KC Film Office increases rebate to productions

Incentive now more competitive with other cities

Kansas City, Mo.—the first and only city in America to enact a local film incentive without having an active state incentive—has increased its rebate to 10 percent. The update, passed by a unanimous City Council vote, becomes effective Nov. 1, 2017.

The primary update to the ordinance includes the new rebate of up to 10 percent, a 2.5-percent increase from the initial incentive, which launched February 2016. The program is a rebate incentive for qualified film production expenditures. Projects are deemed eligible through an application process, with funds available on a first-come, first-considered basis. The incentive has an annual cap of $75,000.

“A 10-percent rebate makes Kansas City a more competitive destination for attracting a variety of production types, including films, television shows, commercials and more,” said Kansas City Film Commissioner Stephane Scupham. “These productions give KC national exposure, which helps attract visitors, sustain and support job growth and generate substantial economic impact to the entire metropolitan area. Increasing our destination’s ‘seen on screen’ exposure broadens KC’s brand reach and awareness. The incentive is a key driver in marketing KC as a valuable destination for film business.”

Past rebate recipients have varied in size, scope and audience. The productions include All Creatures Here Below, a feature film by actor-writer-filmmaker and KC native David Dastmalchian; NBC’s hit TV show American Ninja Warrior Season 9; a corporate project by Bic Media and a large-scale commercial for Dixie Ultra Products, filmed in the 18th & Vine Historic Jazz District this past summer.

“Since the Film Development Program was approved in 2016, more than three quarters of a million dollars was spent on goods and services in Kansas City, Missouri, related to film production,” said Megan Crigger, Director of Creative Services for the City of Kansas City, Missouri, In the Office of Culture and Creative Services. “This spend resulted in more than 200 film industry jobs. The update to the program ensures that Kansas City remains competitive and that the creative and economic momentum continues.”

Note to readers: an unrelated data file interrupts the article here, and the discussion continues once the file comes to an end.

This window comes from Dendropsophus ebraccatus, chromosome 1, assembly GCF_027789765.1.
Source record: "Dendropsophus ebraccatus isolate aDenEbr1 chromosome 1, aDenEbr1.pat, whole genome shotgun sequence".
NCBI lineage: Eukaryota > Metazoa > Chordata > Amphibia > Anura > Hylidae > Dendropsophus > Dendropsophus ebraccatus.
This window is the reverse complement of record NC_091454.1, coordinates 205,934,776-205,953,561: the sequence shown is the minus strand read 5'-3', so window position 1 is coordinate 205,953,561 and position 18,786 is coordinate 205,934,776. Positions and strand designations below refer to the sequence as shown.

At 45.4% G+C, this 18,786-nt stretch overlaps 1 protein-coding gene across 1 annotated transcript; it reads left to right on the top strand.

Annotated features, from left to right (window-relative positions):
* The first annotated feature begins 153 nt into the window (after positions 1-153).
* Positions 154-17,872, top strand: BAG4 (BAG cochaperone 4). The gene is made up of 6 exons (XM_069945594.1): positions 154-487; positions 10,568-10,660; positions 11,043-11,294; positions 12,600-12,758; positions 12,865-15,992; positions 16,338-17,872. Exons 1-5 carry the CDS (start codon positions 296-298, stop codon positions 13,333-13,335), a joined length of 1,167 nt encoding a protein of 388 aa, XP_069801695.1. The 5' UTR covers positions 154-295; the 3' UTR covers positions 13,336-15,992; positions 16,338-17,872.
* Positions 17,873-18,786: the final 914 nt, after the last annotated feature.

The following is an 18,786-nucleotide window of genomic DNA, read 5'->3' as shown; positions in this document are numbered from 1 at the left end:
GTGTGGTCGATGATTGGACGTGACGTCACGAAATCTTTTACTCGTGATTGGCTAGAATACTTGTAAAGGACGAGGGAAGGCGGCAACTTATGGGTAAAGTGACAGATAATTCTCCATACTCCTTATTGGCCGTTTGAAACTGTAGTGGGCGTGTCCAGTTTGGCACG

The ordinance was developed in partnership with the City of Kansas City, Missouri’s Office of Culture and Creative Services (a part of the City Manager’s Office) and the KC Film Office, a division of Visit KC. For eligibility information or to apply, go to FilminKC.com.


About the Kansas City Film Office
The KC Film Office leads the city’s efforts to attract film, television and new media productions to the community. A division of Visit KC, the Film Office focuses on three core priorities: production assistance, project recruitment and industry support. To date, the office has assisted with more than 600 productions, generating a local economic impact of more than $30 million. For more information, go to FilminKC.com.

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Robin Baer
Robin Baer (KC/Regional Media)
Visit KC
Derek Klaus
Derek Klaus (National Media)

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